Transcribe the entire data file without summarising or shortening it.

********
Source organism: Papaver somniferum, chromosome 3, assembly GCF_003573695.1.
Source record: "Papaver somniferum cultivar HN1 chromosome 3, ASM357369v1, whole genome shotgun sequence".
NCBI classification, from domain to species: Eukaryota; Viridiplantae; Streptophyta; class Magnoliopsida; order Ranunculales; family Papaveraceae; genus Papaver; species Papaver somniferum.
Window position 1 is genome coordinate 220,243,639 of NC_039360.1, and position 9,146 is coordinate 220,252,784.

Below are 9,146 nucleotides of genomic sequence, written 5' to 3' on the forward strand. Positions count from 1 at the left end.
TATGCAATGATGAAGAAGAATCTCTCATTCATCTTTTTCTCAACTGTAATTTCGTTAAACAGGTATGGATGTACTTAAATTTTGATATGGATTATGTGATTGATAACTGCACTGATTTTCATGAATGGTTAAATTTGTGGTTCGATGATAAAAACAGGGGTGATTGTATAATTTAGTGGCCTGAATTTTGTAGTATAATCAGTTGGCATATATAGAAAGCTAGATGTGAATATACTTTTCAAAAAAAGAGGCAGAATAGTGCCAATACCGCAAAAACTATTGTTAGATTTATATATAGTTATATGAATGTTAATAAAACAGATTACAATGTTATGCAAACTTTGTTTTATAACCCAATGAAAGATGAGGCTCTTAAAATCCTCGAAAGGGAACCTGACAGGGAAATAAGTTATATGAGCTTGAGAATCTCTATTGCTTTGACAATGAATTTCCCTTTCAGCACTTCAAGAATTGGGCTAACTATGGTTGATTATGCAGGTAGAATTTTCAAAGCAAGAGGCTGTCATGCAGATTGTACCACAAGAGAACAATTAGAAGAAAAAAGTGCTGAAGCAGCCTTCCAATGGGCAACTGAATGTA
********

Source organism: Papaver somniferum, chromosome 3, assembly GCF_003573695.1.
Source record: "Papaver somniferum cultivar HN1 chromosome 3, ASM357369v1, whole genome shotgun sequence".
NCBI classification, from domain to species: Eukaryota; Viridiplantae; Streptophyta; class Magnoliopsida; order Ranunculales; family Papaveraceae; genus Papaver; species Papaver somniferum.
Window position 1 is genome coordinate 220,243,639 of NC_039360.1, and position 9,146 is coordinate 220,252,784.

Below are 9,146 nucleotides of genomic sequence, written 5' to 3' on the forward strand. Positions count from 1 at the left end.
TATGCAATGATGAAGAAGAATCTCTCATTCATCTTTTTCTCAACTGTAATTTCGTTAAACAGGTATGGATGTACTTAAATTTTGATATGGATTATGTGATTGATAACTGCACTGATTTTCATGAATGGTTAAATTTGTGGTTCGATGATAAAAACAGGGGTGATTGTATAATTTAGTGGCCTGAATTTTGTAGTATAATCAGTTGGCATATATAGAAAGCTAGATGTGAATATACTTTTCAAAAAAAGAGGCAGAATAGTGCCAATACCGCAAAAACTATTGTTAGATTTATATATAGTTATATGAATGTTAATAAAACAGATTACAATGTTATGCAAACTTTGTTTTATAACCCAATGAAAGATGAGGCTCTTAAAATCCTCGAAAGGGAACCTGACAGGGAAATAAGTTATATGAGCTTGAGAATCTCTATTGCTTTGACAATGAATTTCCCTTTCAGCACTTCAAGAATTGGGCTAACTATGGTTGATTATGCAGGTAGAATTTTCAAAGCAAGAGGCTGTCATGCAGATTGTACCACAAGAGAACAATTAGAAGAAAAAAGTGCTGAAGCAGCCTTCCAATGGGCAACTGAATGTA